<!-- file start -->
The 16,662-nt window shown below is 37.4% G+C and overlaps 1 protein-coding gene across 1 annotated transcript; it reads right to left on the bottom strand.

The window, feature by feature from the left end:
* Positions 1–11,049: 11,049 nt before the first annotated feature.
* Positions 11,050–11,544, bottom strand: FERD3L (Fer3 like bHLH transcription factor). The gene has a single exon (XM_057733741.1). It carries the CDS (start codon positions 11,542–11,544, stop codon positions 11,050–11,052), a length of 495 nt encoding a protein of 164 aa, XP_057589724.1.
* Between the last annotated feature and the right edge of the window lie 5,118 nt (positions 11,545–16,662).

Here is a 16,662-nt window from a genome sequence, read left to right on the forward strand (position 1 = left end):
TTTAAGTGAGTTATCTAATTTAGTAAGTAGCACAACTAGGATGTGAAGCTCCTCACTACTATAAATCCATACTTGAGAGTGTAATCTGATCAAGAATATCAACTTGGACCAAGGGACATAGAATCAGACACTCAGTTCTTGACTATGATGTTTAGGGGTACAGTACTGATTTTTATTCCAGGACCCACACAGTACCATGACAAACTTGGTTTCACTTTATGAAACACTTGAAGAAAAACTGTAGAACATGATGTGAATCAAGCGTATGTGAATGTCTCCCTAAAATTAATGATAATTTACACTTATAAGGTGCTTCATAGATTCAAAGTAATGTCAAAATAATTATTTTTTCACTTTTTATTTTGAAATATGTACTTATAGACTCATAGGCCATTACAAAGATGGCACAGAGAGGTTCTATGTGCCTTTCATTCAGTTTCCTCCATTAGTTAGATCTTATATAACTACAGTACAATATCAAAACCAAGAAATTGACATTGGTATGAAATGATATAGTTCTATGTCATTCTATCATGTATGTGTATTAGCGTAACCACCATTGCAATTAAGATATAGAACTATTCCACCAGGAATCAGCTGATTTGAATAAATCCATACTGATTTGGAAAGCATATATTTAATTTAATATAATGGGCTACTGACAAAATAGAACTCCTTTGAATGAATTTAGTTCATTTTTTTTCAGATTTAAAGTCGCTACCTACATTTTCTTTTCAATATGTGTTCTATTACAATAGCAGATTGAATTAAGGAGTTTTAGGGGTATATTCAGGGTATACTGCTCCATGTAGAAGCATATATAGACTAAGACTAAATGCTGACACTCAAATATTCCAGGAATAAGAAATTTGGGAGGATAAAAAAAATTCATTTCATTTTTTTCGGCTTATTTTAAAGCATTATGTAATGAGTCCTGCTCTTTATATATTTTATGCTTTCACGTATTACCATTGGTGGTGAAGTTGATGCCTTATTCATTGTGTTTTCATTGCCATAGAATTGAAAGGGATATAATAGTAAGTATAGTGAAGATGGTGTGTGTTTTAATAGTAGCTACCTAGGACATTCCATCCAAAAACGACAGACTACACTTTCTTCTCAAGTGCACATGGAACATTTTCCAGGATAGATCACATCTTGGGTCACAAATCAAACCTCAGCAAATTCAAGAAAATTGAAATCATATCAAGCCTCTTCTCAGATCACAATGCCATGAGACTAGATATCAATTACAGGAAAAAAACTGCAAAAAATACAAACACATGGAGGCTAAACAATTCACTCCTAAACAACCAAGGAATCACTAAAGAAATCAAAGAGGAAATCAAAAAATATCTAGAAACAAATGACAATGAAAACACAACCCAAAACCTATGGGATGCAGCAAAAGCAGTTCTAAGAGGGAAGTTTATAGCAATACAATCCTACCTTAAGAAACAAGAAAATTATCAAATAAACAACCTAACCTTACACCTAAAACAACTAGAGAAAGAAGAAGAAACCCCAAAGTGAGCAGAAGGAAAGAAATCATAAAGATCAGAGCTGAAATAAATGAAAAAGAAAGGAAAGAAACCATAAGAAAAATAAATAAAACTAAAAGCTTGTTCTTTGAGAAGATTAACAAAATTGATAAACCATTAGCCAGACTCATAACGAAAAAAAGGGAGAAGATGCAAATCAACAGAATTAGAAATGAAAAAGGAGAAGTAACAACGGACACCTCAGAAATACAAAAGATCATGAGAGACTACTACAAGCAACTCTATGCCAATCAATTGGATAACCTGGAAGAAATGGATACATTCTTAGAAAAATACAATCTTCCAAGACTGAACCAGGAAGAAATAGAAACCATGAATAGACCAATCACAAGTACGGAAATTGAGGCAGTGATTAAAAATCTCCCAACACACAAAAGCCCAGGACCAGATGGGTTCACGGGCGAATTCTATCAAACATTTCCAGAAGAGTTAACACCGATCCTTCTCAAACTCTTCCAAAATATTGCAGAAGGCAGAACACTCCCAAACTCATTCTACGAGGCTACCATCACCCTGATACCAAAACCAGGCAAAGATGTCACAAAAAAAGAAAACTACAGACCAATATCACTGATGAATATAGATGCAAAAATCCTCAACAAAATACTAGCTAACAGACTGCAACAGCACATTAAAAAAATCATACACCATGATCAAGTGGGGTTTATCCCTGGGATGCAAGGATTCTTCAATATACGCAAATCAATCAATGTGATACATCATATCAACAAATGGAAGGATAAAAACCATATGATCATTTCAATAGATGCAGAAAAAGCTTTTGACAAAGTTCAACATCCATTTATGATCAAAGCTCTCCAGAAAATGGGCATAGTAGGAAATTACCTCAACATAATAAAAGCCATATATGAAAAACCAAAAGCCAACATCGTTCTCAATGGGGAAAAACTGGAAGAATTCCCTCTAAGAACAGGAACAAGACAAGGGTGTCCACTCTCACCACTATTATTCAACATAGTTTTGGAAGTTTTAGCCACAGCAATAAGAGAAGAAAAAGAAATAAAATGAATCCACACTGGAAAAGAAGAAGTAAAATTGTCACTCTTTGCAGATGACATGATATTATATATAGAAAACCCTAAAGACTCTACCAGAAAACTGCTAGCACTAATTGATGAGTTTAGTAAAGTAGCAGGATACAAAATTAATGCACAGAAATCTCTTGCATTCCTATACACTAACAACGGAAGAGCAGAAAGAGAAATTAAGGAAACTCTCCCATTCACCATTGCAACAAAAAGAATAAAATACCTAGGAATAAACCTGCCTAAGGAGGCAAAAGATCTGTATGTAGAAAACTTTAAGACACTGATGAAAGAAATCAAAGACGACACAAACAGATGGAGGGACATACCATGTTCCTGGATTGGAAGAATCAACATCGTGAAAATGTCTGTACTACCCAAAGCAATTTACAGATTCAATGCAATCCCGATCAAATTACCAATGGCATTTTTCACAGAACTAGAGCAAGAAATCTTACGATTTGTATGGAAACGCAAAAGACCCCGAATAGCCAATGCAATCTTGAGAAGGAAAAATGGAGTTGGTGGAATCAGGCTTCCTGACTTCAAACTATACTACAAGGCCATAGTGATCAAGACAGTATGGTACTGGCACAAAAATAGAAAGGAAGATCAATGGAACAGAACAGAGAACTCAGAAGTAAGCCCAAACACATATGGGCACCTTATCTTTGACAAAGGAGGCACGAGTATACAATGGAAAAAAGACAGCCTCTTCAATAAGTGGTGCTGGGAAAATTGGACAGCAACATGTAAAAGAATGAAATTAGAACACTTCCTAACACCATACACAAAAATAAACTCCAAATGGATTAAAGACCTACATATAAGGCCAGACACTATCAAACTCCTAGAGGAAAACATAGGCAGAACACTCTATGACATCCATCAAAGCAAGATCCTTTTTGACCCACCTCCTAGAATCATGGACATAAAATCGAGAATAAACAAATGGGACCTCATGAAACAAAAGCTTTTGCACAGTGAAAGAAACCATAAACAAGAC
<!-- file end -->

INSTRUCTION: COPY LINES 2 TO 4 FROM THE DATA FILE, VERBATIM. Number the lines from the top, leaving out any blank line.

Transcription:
The window, feature by feature from the left end:
* Positions 1–11,049: 11,049 nt before the first annotated feature.
* Positions 11,050–11,544, bottom strand: FERD3L (Fer3 like bHLH transcription factor). The gene has a single exon (XM_057733741.1). It carries the CDS (start codon positions 11,542–11,544, stop codon positions 11,050–11,052), a length of 495 nt encoding a protein of 164 aa, XP_057589724.1.